By sports editor Russell Bennett
You can take the boy out of Bunyip, but you can’t take Bunyip out of the boy.
At just 22, Tom Papley was forced to watch the devastation of his home town and the surrounding area from about 1000 kilometres away in Sydney.
The Bunyip State Park fires have ravaged well in excess of 15,000 hectares in the local area, and all the young Swans footballer could do over the past few days was watch and listen to it unfold through the TV, radio, internet, and social media.
But he couldn’t sit idly by – not while his home community was under attack.
The tough Swans small forward started a GoFundMe page to raise as much money as possible for his local area and its people – many of them his own friends and family.
“As someone who has grown up around the Bunyip area all my life and now moved to Sydney, seeing the devastation these people are going through and not being able to help my home community is heartbreaking,” he said in a message on the page.
“So, I’m setting up a GoFundMe page with the Bunyip Football Club to do my bit for the families that have been affected by the fires.
“The funds will be used to help the families with food, clothes, and most importantly money for them to pay rent for those who may not have a home anymore.
“Any sort of donation is helpful at any time. The quicker the better for these families. Every little bit counts.”
Tom went on to tell the Swans website that the families who’ve been affected by the fires have been “left shattered”.
“While they haven’t lost their lives, a lot of them have lost almost everything else.”
And, like many others, his own family has a story to tell too.
The Tonimbuk farm where his father Dave grew up was directly impacted – the old house reduced to ashes.
“If it wasn’t for the CFA firefighters and the choppers and aircraft overhead, I reckon Bunyip would have been completely inundated with fires,” said Dave.
“On Sunday I reckon I counted eight choppers going berserk trying to save as much as possible. Those pilots have balls of steel.
“The town, itself, was like a ghost town – I’d say 90 per cent of people left. I stayed with another neighbour, but we were the only ones in our street.”
Dave could only imagine what Tom must’ve been going through from afar.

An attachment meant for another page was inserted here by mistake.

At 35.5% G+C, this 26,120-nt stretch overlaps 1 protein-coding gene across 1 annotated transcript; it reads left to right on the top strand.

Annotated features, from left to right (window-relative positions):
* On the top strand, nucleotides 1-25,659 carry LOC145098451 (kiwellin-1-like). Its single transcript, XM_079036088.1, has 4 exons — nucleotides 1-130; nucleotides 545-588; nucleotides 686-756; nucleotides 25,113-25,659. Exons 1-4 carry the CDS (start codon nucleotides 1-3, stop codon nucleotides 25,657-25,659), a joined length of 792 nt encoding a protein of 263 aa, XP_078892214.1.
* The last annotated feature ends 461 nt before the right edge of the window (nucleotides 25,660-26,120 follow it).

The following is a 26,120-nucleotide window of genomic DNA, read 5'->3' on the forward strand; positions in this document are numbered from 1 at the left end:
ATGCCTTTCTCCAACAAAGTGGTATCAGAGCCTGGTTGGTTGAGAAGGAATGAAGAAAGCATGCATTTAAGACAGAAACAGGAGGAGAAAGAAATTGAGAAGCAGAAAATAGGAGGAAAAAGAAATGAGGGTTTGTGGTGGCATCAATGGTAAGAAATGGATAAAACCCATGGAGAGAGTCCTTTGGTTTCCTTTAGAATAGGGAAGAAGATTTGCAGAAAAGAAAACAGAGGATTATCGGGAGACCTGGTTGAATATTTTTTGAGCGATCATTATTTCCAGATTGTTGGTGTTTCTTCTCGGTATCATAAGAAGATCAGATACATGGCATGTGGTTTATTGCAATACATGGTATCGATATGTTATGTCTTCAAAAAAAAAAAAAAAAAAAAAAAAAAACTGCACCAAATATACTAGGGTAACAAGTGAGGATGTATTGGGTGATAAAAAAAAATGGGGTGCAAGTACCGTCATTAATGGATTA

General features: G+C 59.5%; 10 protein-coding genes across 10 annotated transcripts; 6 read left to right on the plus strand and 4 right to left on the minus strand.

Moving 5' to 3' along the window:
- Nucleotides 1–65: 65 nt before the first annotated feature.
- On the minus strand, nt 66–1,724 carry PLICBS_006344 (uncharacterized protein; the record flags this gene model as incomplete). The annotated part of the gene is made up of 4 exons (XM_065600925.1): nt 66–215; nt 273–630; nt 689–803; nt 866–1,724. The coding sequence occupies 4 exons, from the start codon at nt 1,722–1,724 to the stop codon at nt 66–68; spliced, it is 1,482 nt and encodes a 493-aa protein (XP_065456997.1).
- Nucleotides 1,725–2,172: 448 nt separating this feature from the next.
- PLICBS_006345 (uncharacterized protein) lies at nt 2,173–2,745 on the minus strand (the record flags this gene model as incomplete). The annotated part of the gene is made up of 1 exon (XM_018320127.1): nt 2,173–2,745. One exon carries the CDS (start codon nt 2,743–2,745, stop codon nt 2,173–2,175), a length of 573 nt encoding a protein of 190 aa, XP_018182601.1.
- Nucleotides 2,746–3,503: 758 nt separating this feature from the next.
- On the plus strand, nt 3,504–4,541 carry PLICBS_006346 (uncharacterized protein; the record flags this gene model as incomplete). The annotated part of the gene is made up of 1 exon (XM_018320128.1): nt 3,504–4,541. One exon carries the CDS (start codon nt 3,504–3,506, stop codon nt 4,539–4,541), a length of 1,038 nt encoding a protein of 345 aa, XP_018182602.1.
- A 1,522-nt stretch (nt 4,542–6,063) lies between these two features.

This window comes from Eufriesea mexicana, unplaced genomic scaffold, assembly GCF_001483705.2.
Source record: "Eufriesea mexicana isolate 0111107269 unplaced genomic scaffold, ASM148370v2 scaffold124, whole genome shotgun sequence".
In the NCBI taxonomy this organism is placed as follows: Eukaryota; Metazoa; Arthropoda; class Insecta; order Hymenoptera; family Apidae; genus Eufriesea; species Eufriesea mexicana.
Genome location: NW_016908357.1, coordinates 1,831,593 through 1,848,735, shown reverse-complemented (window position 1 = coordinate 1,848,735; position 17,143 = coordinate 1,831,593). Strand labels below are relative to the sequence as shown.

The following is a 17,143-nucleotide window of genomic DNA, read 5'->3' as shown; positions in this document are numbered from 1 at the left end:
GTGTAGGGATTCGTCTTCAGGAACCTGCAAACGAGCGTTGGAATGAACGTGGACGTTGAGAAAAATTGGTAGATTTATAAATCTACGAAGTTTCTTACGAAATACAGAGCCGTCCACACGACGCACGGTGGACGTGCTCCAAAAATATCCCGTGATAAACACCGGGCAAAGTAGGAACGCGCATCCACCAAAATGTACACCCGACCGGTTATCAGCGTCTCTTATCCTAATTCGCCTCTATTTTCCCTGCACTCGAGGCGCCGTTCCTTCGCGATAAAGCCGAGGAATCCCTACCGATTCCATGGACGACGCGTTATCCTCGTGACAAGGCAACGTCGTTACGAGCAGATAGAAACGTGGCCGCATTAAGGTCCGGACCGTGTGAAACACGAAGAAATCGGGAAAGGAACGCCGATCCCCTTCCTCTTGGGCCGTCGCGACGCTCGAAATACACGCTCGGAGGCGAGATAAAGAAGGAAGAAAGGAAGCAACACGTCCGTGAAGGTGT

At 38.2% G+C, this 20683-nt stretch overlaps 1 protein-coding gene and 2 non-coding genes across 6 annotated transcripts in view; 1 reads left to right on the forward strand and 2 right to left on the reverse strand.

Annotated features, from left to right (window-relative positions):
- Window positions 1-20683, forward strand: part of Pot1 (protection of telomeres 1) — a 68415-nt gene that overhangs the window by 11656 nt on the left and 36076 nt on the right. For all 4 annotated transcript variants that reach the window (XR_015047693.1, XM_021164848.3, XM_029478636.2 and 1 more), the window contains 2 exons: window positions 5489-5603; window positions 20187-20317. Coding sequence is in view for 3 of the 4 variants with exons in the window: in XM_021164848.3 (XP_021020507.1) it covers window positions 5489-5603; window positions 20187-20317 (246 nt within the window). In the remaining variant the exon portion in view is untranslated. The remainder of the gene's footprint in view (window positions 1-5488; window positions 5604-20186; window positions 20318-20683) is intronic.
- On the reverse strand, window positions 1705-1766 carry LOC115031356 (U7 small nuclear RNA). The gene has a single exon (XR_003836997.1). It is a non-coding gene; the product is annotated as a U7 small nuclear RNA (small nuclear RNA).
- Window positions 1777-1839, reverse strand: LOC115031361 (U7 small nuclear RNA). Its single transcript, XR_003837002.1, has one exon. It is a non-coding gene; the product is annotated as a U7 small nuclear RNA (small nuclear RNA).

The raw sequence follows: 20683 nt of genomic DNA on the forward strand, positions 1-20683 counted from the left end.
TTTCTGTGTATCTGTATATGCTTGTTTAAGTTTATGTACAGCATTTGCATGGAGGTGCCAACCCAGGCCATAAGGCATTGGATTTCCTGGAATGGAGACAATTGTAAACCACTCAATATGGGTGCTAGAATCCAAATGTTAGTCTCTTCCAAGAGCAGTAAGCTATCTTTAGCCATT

“I reckon he probably texted me 100 times for an update,” he said.
“When you hear things like ‘The Bunyip Fire’ on TV interstate, it’s panic stations.”
Dave said he could tell how affected his son really was – how powerless he felt.
“He’s not really an emotional young bloke – he normally holds his cards pretty close to his chest,” he explained.
“He’s been on the radio on SEN talking about what’s happened, and it’s a weird feeling listening to your son like that.
“He’s 22, but he’s still our kid.
“It’s hard to explain hearing him like that, but we’re pretty bloody proud of him – definitely.”
Many of those who’ve already donated to the cause on the GoFundMe page are Tom’s Swans team mates.
Dave wasn’t surprised – he knows intimately how famously tightknit the club is. His dad Max was the Swans’ 1966 Club Champion as part of a dynamic duo with triple Brownlow medallist Bob Skilton, who also has close family directly impacted by the Bunyip State Park fires.
“Most of those young blokes come from interstate,” Dave said about the Swans’ culture.
“They all do everything together, and that’s on and off the ground.
“When one of them experiences something like this, they’ll all want to do their bit to help.”
Anyone wishing to donate can visit www.gofundme.com/bunyip-bushfire-appeal. A separate GoFundMe page is also up and running to help the Clarke family, which was left devastated following the loss of their business – and their livelihood – the Jinks Creek Winery. To donate to that cause, visit www.gofundme.com/jinks-creek-winery-and-the-clarke-family.